Younger adults navigate a home differently than do seniors. After all, a flight of stairs isn’t a threat to their legs and sense of balance. To a senior who has aching knees, balance issues, and less overall strength, stairs and other items within the home can become dangerous obstacles.

Each home has unique challenges, and the number of those challenges increases for seniors as they age and experience:

  • mobility issues
  • loss of strength, flexibility, and balance
  • vision problems
  • hearing loss
  • cognitive decline.

Couple this with the possible confusion and dizziness caused by medications, debilitating chronic illnesses, or the after-effects of a recent surgery, and a much different picture of the home and the potential for accidents arises.

Let’s take a room-by-room look at the home from a senior’s perspective.

Kitchen

Forgetting to turn off an electric appliance, stovetop or oven is a fire hazard. Even the height of the oven door needs to be considered, as bending toward a hot oven can be dangerous. A replacement or second oven conveniently placed at a higher level would be an option.

Some stoves automatically shut off if motion is not detected in the kitchen for a prolonged period of time. A stove with a larger visual display for temperature and timer is a plus for seniors with vision problems, and kitchen timers with louder alarms for the hearing-impaired are available. A few other devices can make the kitchen much safer:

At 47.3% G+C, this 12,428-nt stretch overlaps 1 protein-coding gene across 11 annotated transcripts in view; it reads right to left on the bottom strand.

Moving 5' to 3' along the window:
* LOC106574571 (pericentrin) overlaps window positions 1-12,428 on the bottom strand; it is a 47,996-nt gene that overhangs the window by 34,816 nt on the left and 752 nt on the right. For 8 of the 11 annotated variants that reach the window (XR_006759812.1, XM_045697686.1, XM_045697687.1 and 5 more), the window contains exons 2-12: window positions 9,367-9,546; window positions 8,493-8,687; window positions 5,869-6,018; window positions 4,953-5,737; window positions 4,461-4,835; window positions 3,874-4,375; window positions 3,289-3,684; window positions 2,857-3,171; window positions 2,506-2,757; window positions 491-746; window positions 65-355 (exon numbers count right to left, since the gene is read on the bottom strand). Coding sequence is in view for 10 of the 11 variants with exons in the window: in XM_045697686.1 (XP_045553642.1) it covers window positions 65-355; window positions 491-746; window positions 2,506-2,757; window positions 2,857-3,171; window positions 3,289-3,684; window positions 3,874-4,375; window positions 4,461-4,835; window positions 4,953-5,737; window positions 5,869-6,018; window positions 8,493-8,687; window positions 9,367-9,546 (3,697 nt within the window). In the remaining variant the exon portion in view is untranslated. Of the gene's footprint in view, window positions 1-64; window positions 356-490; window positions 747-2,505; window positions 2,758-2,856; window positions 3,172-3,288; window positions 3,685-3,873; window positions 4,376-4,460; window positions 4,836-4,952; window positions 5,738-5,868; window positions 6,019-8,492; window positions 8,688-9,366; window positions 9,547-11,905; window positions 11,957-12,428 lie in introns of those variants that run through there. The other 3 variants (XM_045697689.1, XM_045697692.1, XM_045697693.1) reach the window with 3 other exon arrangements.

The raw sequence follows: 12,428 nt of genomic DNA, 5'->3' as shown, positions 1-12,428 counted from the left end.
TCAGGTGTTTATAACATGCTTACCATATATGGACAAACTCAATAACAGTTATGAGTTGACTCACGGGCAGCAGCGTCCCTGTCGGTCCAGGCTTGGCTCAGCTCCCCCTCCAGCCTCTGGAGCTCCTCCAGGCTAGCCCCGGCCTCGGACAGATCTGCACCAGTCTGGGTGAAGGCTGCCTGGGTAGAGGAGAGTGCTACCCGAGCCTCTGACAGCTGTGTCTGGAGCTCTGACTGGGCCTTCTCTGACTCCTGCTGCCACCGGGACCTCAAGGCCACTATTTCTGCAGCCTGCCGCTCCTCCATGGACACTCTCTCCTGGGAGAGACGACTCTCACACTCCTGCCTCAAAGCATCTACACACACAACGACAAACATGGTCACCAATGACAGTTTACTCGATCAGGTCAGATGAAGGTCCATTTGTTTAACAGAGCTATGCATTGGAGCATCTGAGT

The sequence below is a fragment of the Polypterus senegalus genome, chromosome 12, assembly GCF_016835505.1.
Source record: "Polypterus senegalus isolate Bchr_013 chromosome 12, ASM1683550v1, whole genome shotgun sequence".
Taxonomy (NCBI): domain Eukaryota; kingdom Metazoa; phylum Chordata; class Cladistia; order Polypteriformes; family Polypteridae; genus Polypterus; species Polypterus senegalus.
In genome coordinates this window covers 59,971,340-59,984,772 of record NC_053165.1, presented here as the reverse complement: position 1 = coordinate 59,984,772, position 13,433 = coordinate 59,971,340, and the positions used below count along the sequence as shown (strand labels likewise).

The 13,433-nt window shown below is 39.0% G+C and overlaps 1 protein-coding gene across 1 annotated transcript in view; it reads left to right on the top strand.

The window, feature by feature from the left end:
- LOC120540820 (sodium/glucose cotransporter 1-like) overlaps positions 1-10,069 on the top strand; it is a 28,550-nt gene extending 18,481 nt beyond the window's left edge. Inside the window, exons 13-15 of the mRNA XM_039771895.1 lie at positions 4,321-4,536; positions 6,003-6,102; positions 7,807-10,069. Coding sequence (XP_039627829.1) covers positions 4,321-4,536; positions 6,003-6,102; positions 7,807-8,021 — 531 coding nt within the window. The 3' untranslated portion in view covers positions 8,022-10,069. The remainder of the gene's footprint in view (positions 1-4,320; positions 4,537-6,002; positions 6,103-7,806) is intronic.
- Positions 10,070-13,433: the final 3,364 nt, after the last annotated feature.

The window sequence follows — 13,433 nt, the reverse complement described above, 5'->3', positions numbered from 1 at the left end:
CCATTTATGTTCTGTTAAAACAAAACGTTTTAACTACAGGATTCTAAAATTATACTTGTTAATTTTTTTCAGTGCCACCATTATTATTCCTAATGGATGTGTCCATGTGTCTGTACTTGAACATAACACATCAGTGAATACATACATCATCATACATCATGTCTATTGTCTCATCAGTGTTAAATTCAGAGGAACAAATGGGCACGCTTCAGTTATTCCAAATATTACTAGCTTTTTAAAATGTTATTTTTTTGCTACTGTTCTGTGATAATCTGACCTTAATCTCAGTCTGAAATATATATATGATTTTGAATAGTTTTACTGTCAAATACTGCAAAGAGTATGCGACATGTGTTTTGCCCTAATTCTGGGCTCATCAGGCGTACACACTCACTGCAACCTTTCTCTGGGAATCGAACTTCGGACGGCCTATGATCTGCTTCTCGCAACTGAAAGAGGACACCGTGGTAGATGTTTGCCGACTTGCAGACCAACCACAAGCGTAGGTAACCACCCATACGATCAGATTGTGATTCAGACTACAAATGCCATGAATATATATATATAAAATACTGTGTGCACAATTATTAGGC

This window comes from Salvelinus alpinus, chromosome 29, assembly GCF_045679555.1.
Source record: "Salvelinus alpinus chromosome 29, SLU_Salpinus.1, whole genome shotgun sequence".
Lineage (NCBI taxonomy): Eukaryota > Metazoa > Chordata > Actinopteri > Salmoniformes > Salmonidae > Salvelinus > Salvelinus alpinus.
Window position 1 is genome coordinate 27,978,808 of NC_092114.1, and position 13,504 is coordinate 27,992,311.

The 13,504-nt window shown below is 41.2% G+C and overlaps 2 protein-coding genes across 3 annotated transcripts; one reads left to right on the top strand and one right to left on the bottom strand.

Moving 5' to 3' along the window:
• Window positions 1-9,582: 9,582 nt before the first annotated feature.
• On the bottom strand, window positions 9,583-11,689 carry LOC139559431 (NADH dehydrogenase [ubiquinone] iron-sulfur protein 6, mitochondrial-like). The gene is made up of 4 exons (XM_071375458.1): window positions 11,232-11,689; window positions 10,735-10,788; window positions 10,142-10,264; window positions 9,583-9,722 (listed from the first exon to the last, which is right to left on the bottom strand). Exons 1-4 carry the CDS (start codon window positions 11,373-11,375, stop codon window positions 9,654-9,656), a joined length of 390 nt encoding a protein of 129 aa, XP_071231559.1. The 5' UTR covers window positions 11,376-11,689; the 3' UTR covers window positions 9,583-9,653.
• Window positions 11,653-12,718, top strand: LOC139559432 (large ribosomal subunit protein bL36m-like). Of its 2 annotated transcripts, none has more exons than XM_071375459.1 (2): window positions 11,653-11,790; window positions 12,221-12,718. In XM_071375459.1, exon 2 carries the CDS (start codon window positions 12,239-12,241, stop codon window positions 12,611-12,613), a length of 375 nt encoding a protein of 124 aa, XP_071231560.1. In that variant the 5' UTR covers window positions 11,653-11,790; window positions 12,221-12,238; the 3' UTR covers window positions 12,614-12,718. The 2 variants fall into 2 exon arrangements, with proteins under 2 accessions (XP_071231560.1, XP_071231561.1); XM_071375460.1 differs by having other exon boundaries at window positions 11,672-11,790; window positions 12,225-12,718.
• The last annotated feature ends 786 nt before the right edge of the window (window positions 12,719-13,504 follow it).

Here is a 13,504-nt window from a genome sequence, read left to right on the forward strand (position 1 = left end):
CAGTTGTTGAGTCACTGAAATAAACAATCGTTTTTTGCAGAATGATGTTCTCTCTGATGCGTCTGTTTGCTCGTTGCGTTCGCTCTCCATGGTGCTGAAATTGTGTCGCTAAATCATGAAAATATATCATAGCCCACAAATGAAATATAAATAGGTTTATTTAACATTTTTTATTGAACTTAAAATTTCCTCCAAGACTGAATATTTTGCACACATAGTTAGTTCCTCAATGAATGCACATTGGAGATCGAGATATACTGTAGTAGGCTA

• Long oven mitts that also protect arms
  • Pots with two handles to make them easier to move
  • Decluttered countertops
  • Cabinet space and shelves within easy reach
  • A “Lazy Susan” to organize items on a countertop
  • Locked cabinets for dangerous cleaning supplies if dementia has become an issue

Encourage your senior to clean up spills immediately, and to never walk on a wet floor. Make sure they have a fire extinguisher and are able to use it in an emergency.

Family caregivers should periodically check the refrigerator to see if food is beyond its expiration or “best by” date. Items can be labeled with large tags stating when the food should no longer be consumed. Also, make sure the senior is adequately stocked with nutritious foods. The refrigerator or freezer is also a good place to post emergency contact information.

As with all areas of the house, working smoke detectors need to be located throughout the home and checked regularly. Carbon monoxide detectors are also a good idea.

Bathroom

It’s small, cramped, and sometimes steamy with wet surfaces on floors and walls. The bathroom may be the most dangerous room in the house.

Family caregivers should check for loose towel racks, indicating their senior may be grabbing them for stability. Towel racks are for towels and not to support a falling senior adult. Consider installing grab bars (slip-resistant—not ones with high-gloss finishes).

Walk-in showers are an option if climbing into the tub is difficult for the senior. Shower chairs can also provide assistance. Lever faucets are easier to turn than knobs. The hot water heater should be set to no more than 120 degrees to prevent scalding, and faucets should be clearly labeled hot or cold. If this becomes a problem, paint parts of the hot faucet red and the cold faucet blue to make the difference more apparent.